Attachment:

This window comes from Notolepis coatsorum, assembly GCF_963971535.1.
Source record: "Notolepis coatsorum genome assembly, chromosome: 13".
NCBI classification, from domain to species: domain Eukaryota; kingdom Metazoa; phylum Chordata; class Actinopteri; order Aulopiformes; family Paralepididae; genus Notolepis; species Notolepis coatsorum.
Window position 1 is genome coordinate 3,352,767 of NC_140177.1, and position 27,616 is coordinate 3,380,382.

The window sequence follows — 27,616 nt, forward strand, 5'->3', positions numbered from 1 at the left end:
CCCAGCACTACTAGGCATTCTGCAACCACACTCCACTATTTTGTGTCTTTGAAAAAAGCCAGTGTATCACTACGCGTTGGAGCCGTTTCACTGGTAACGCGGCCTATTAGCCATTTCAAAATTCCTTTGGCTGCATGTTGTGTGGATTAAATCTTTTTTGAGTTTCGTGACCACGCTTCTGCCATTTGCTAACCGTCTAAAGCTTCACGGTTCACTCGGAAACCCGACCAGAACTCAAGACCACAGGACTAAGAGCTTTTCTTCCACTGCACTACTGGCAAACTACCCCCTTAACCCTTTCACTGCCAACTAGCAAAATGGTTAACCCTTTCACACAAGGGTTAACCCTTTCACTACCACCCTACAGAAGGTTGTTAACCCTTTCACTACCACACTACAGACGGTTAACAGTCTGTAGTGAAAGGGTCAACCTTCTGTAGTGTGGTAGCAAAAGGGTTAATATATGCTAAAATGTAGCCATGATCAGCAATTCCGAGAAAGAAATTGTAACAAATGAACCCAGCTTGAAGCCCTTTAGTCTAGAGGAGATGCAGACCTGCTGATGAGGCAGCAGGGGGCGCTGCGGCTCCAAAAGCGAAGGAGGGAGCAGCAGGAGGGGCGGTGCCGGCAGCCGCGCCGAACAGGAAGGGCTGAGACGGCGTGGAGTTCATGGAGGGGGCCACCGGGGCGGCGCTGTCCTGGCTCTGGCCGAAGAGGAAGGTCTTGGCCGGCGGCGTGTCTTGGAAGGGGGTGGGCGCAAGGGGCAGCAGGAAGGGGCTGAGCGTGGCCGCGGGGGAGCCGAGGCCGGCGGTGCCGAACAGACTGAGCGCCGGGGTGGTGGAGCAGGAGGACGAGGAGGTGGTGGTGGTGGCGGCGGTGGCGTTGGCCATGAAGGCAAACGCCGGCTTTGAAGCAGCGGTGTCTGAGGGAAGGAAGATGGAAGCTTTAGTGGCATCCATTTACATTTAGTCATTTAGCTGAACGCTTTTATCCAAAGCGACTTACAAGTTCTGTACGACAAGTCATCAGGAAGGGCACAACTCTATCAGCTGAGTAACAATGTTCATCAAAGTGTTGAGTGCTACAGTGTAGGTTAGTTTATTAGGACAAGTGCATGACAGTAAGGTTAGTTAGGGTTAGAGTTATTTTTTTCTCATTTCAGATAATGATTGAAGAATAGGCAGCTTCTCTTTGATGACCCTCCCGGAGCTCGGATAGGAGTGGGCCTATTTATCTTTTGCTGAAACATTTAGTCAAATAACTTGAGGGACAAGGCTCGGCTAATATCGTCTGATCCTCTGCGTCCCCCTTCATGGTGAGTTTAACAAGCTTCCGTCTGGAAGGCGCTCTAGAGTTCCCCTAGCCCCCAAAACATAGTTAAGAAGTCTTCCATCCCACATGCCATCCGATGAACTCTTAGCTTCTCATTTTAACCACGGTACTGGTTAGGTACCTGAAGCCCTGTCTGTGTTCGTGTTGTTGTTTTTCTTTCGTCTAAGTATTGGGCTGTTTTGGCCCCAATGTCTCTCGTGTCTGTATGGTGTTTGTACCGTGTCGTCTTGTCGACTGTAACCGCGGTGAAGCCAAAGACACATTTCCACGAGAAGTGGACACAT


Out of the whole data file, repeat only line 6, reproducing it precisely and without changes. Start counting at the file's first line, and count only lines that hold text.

CCCAGCACTACTAGGCATTCTGCAACCACACTCCACTATTTTGTGTCTTTGAAAAAAGCCAGTGTATCACTACGCGTTGGAGCCGTTTCACTGGTAACGCGGCCTATTAGCCATTTCAAAATTCCTTTGGCTGCATGTTGTGTGGATTAAATCTTTTTTGAGTTTCGTGACCACGCTTCTGCCATTTGCTAACCGTCTAAAGCTTCACGGTTCACTCGGAAACCCGACCAGAACTCAAGACCACAGGACTAAGAGCTTTTCTTCCACTGCACTACTGGCAAACTACCCCCTTAACCCTTTCACTGCCAACTAGCAAAATGGTTAACCCTTTCACACAAGGGTTAACCCTTTCACTACCACCCTACAGAAGGTTGTTAACCCTTTCACTACCACACTACAGACGGTTAACAGTCTGTAGTGAAAGGGTCAACCTTCTGTAGTGTGGTAGCAAAAGGGTTAATATATGCTAAAATGTAGCCATGATCAGCAATTCCGAGAAAGAAATTGTAACAAATGAACCCAGCTTGAAGCCCTTTAGTCTAGAGGAGATGCAGACCTGCTGATGAGGCAGCAGGGGGCGCTGCGGCTCCAAAAGCGAAGGAGGGAGCAGCAGGAGGGGCGGTGCCGGCAGCCGCGCCGAACAGGAAGGGCTGAGACGGCGTGGAGTTCATGGAGGGGGCCACCGGGGCGGCGCTGTCCTGGCTCTGGCCGAAGAGGAAGGTCTTGGCCGGCGGCGTGTCTTGGAAGGGGGTGGGCGCAAGGGGCAGCAGGAAGGGGCTGAGCGTGGCCGCGGGGGAGCCGAGGCCGGCGGTGCCGAACAGACTGAGCGCCGGGGTGGTGGAGCAGGAGGACGAGGAGGTGGTGGTGGTGGCGGCGGTGGCGTTGGCCATGAAGGCAAACGCCGGCTTTGAAGCAGCGGTGTCTGAGGGAAGGAAGATGGAAGCTTTAGTGGCATCCATTTACATTTAGTCATTTAGCTGAACGCTTTTATCCAAAGCGACTTACAAGTTCTGTACGACAAGTCATCAGGAAGGGCACAACTCTATCAGCTGAGTAACAATGTTCATCAAAGTGTTGAGTGCTACAGTGTAGGTTAGTTTATTAGGACAAGTGCATGACAGTAAGGTTAGTTAGGGTTAGAGTTATTTTTTTCTCATTTCAGATAATGATTGAAGAATAGGCAGCTTCTCTTTGATGACCCTCCCGGAGCTCGGATAGGAGTGGGCCTATTTATCTTTTGCTGAAACATTTAGTCAAATAACTTGAGGGACAAGGCTCGGCTAATATCGTCTGATCCTCTGCGTCCCCCTTCATGGTGAGTTTAACAAGCTTCCGTCTGGAAGGCGCTCTAGAGTTCCCCTAGCCCCCAAAACATAGTTAAGAAGTCTTCCATCCCACATGCCATCCGATGAACTCTTAGCTTCTCATTTTAACCACGGTACTGGTTAGGTACCTGAAGCCCTGTCTGTGTTCGTGTTGTTGTTTTTCTTTCGTCTAAGTATTGGGCTGTTTTGGCCCCAATGTCTCTCGTGTCTGTATGGTGTTTGTACCGTGTCGTCTTGTCGACTGTAACCGCGGTGAAGCCAAAGACACATTTCCACGAGAAGTGGACACAT